Two months later, there may be a story line to watch.
Beto O’Rourke remains competitive against President Donald Trump in a Texas head-to-head matchup, according to a poll released Thursday by the Center for Opinion Research at the University of Texas at Tyler.
The poll, conducted over three days following last week’s debate in Houston, shows O’Rourke polling better against Trump in a head-to-head matchup than every other Democratic contender except former Vice President Joe Biden.
Both led Trump by 2 percentage points in hypothetical matchups. Four other candidates tested against Trump lagged behind the president, though Sen. Bernie Sanders of Vermont trailed by less than the 2.8-percentage-point margin of error.
O’Rourke’s campaign boasted that the results vindicate his stance on gun control. He has caught flak from members of both parties since forcefully demanding mandatory buybacks of assault weapons in the Houston debate.
His gun confiscation proposal drew support from 49% of Texans in the UT-Tyler poll, while other plans drew broader support. Nearly 85% supported universal background checks for gun purchases. A “red flag” law that would let law enforcement take guns from someone deemed dangerous drew support from 65%.
Far more Texans — 59% — support an assault weapons sales ban that would let owners keep guns they already own. Gun rights advocates view confiscation as unconstitutional.
Trump continues to poll underwater in Texas, showing a 40% job approval rating among all respondents. Approval is much higher among Republicans and much lower among Democrats.
See here for the previous poll, from late July. The UT-Tyler Center for Opinion Research press release is here and the poll data is here. Trump’s approval numbers were 40.3% approve, 54.5% disapprove in July, and 39.6% approve, 52.3% disapprove in September. The “will vote for” number he gets, in each matchup, is a close approximation of his approval number. A thing that I noticed that I want to point out, though it’s far too soon to draw any conclusions about it, is how Trump does with Dems and with Republicans.
Candidates Dem % GOP % Ind % Tot % ======================================= Biden 74.6% 8.0% 33.1% 39.6% Trump 2.7% 81.5% 20.9% 38.0% Neither/NS 22.6% 10.5% 46.0% 22.4% Warren 69.2% 7.8% 28.1% 36.5% Trump 3.0% 82.9% 25.9% 39.5% Neither/NS 27.8% 9.3% 46.0% 24.0% Harris 61.5% 6.5% 23.6% 31.8% Trump 3.2% 82.1% 25.5% 39.4% Neither/NS 35.4% 11.5% 50.9% 28.9% Sanders 72.0% 6.8% 32.5% 37.9% Trump 2.6% 82.8% 26.4% 39.6% Neither/NS 25.5% 10.4% 41.2% 22.5% Buttigieg 57.0% 6.6% 25.1% 30.4% Trump 3.2% 82.1% 25.6% 39.3% Neither/NS 39.8% 11.3% 49.3% 30.3% Beto 79.2% 8.2% 35.4% 42.0% Trump 3.5% 82.2% 26.5% 39.7% Neither/NS 18.3% 9.6% 38.1% 18.3%
“Neither/NS” is the sum of the “Neither/Other” and “Not Sure” responses. Trump gets nearly identical levels of support among Dems and Republicans against each potential opponent. The range of support for him is a bit wider among indies, but indies are also the smallest sample so those numbers may just be more volatile as a result. All Dems get roughly the same amount of support among Republicans. There’s more variance among indies, but by far the biggest variable is the level of support among Dems for each candidate. Beto as native son does best, followed by the two previous Presidential candidates – and thus the best known among them – Biden and Bernie, with Elizabeth Warren a notch behind. Farther down are Kamala Harris and Pete Buttigieg. They had Julian Castro in the July sample but not this one.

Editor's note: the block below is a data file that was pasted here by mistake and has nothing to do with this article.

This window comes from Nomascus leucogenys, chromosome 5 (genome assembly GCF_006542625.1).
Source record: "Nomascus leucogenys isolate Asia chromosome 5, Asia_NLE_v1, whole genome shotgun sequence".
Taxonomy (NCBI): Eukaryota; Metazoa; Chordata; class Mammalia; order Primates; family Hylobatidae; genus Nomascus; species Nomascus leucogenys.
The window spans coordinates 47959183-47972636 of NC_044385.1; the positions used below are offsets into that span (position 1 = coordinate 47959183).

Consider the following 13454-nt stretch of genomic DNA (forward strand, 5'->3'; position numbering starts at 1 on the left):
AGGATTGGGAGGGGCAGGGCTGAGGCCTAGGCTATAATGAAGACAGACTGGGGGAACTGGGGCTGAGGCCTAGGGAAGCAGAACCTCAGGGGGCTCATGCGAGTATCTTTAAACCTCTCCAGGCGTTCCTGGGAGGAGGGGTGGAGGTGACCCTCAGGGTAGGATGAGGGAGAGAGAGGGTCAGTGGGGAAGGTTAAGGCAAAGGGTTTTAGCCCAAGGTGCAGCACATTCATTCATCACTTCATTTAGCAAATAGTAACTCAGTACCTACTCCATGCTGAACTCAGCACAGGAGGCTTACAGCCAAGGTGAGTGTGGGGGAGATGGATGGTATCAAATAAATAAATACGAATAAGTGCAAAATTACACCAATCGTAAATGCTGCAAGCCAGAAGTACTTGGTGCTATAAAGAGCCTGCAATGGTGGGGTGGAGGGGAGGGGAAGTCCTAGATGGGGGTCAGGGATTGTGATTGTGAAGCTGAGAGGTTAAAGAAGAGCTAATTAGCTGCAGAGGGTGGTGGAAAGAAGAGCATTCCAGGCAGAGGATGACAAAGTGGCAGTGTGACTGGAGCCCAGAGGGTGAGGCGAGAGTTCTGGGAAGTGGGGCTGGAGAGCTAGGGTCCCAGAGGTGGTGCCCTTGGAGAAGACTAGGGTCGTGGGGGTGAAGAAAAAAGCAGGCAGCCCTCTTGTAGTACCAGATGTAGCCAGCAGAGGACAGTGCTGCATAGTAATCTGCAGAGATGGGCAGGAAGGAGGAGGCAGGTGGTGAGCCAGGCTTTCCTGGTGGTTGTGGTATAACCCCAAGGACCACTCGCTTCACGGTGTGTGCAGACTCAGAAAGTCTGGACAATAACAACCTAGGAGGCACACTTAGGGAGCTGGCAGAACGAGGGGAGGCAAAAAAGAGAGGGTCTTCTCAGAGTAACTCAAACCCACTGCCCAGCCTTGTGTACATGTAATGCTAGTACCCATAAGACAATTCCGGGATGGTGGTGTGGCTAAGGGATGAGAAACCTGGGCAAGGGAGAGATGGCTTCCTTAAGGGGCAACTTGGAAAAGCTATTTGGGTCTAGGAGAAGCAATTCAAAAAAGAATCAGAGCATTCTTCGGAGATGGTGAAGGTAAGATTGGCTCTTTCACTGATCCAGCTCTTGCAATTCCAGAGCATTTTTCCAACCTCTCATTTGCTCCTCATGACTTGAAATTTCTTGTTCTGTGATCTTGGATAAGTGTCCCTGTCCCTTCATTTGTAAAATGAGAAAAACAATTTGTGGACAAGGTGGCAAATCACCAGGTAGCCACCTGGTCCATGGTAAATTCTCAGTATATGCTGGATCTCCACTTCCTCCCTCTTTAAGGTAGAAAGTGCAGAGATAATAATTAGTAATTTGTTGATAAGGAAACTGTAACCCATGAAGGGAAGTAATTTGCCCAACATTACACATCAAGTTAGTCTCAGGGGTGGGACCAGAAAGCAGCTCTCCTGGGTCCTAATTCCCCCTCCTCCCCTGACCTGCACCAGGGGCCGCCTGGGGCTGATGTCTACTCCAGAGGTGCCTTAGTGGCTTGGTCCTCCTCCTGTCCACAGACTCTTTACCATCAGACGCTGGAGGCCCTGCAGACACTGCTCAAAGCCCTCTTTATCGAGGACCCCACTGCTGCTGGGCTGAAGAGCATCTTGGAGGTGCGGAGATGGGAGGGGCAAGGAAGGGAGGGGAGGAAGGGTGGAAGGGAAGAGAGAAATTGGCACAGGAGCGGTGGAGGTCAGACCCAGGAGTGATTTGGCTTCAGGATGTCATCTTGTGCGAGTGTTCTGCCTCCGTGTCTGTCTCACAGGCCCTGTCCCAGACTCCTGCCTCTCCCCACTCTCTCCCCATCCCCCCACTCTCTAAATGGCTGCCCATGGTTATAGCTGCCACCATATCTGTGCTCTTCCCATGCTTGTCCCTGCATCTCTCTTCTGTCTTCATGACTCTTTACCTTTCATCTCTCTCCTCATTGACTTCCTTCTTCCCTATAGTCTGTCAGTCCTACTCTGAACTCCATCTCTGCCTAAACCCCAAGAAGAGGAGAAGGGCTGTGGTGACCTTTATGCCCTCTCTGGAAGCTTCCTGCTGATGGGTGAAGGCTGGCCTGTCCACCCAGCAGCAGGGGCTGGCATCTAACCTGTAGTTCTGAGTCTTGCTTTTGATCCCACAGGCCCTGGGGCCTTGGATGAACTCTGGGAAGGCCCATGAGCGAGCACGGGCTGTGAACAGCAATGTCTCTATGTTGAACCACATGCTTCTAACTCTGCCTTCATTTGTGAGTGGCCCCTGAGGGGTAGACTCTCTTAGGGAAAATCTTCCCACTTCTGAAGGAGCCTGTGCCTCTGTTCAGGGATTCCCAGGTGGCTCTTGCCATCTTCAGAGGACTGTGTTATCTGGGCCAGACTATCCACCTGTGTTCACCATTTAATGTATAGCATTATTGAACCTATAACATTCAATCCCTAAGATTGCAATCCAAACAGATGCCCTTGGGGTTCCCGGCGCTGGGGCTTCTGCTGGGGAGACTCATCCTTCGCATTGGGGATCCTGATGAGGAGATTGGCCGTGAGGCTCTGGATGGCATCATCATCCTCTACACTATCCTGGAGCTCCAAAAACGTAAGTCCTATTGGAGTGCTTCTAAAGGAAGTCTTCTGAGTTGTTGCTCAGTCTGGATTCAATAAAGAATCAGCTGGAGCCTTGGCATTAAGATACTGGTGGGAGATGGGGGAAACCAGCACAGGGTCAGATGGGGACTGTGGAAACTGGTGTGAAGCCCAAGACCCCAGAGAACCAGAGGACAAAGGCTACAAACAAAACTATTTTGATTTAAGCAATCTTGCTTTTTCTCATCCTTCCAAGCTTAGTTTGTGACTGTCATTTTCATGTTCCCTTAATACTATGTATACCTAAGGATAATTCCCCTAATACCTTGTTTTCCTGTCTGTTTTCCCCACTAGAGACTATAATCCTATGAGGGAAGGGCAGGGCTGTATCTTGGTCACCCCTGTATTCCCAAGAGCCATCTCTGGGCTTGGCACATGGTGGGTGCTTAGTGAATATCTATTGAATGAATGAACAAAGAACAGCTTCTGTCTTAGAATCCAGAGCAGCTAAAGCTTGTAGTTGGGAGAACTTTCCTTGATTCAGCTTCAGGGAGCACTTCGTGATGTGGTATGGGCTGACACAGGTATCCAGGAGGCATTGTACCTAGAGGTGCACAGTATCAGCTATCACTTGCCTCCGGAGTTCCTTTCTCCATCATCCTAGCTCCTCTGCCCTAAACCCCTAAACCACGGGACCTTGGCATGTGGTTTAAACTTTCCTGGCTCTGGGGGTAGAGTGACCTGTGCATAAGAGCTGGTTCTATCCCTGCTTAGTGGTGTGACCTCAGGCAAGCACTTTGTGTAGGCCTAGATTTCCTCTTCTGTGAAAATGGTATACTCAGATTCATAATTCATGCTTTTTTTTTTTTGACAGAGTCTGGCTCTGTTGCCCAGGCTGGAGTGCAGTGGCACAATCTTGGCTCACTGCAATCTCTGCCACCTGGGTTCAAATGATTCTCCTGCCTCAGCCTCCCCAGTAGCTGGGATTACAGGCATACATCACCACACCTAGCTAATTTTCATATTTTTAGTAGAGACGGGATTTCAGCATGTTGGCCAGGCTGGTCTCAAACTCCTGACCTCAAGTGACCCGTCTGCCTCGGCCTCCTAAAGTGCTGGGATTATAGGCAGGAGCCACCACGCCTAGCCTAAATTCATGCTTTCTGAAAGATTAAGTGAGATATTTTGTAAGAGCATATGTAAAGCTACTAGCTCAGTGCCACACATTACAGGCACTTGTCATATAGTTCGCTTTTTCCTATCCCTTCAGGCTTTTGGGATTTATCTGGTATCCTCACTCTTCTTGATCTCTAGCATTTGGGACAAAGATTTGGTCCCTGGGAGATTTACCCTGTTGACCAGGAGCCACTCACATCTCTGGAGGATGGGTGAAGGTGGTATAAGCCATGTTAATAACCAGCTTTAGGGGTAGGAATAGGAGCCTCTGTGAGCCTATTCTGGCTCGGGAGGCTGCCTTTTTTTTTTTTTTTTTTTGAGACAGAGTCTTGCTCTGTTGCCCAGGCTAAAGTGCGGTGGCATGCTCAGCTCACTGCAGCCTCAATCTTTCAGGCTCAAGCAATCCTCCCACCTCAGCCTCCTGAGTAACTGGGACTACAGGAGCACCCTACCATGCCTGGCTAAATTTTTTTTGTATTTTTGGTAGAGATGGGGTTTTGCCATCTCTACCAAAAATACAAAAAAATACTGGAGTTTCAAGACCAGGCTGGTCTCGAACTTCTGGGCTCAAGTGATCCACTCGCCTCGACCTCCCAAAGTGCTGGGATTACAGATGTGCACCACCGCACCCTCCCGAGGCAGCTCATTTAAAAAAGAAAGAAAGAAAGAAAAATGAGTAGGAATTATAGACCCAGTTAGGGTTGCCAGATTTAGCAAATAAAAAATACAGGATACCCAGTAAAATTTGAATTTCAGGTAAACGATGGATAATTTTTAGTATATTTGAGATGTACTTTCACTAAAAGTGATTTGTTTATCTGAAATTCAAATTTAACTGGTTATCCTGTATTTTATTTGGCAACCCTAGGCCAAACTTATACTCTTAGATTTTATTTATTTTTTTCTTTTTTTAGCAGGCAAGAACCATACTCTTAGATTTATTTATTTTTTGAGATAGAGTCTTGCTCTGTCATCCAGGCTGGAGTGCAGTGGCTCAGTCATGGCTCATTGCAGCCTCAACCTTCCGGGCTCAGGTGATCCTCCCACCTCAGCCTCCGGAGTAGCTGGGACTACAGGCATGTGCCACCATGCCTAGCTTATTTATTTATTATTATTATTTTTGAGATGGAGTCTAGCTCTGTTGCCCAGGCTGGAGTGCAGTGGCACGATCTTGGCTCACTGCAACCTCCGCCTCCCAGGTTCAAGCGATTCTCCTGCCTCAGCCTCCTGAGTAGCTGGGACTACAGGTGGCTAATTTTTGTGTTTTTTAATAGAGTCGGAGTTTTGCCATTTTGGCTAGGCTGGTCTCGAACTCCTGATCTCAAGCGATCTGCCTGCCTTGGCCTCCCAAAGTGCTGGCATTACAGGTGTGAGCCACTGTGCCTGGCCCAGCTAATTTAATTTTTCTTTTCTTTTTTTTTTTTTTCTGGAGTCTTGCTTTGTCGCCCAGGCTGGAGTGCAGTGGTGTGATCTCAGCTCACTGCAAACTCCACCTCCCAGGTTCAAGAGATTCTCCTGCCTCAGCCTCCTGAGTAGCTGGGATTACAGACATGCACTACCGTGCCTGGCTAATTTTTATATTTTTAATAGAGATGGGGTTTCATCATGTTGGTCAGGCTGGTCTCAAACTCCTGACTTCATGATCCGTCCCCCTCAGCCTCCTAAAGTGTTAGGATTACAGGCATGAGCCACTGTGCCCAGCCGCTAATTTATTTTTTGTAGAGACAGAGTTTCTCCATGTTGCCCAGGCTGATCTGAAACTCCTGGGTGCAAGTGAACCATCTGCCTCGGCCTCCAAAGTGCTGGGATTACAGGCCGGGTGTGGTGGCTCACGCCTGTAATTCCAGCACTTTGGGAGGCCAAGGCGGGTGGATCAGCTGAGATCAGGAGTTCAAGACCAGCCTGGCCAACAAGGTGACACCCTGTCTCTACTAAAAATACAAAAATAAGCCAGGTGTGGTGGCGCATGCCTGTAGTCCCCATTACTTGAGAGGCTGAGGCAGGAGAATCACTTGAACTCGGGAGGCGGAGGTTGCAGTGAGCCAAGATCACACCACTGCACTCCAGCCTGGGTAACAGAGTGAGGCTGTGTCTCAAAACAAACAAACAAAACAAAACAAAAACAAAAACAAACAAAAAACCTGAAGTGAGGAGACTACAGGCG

You can compare to the July data, where Trump did a bit better among Republicans and Dems but worse among indies, giving him roughly the same overall numbers. This will be worth watching for trends if UT-Tyler keeps pumping these out every other month, but beyond that it’s only two data points. My main argument here is that Trump seems to have a ceiling, and it’s lower than that of the Dems. Dem voters who haven’t made up their minds or who have a preference than isn’t the named candidate in the given question have the option of giving a non-committal answer. They’re not defecting to Trump, they’re just keeping their powder dry. Fewer Republicans are similarly ambivalent about Trump, and quite a few more are actively against him. That leaves him less room to grow, at least among the easier to get voters. If all of this is for real, then when the Dems have a nominee, or at least a much smaller number of choices, I’d expect to see the Dem candidates’ support get consolidated. That’s what is worth watching.
Now again, there’s the apparent correlation between the approval number and the “would vote for” number, so if the former goes up the latter may as well. And as noted before, this sample seems unusually Democratic, which may be skewing things. The good news is that there is just a lot more polling activity here this cycle, so there will be many chances to see if this poll is in the mainstream or an outlier. For now, the basics of it look better for the Dems than for Trump.
As for the gun control questions, they’re interesting and worth considering, but even with the baby steps Dan Patrick and Greg Abbott have taken in that direction, I don’t think it means much. Lots of things poll well in Texas but have zero traction because literally no elected Republicans in the Lege or statewide agree with that position. There are some tiny cracks in the ice now because of the 2018 elections, but it’s going to take a lot more Republicans losing elections for it to truly matter.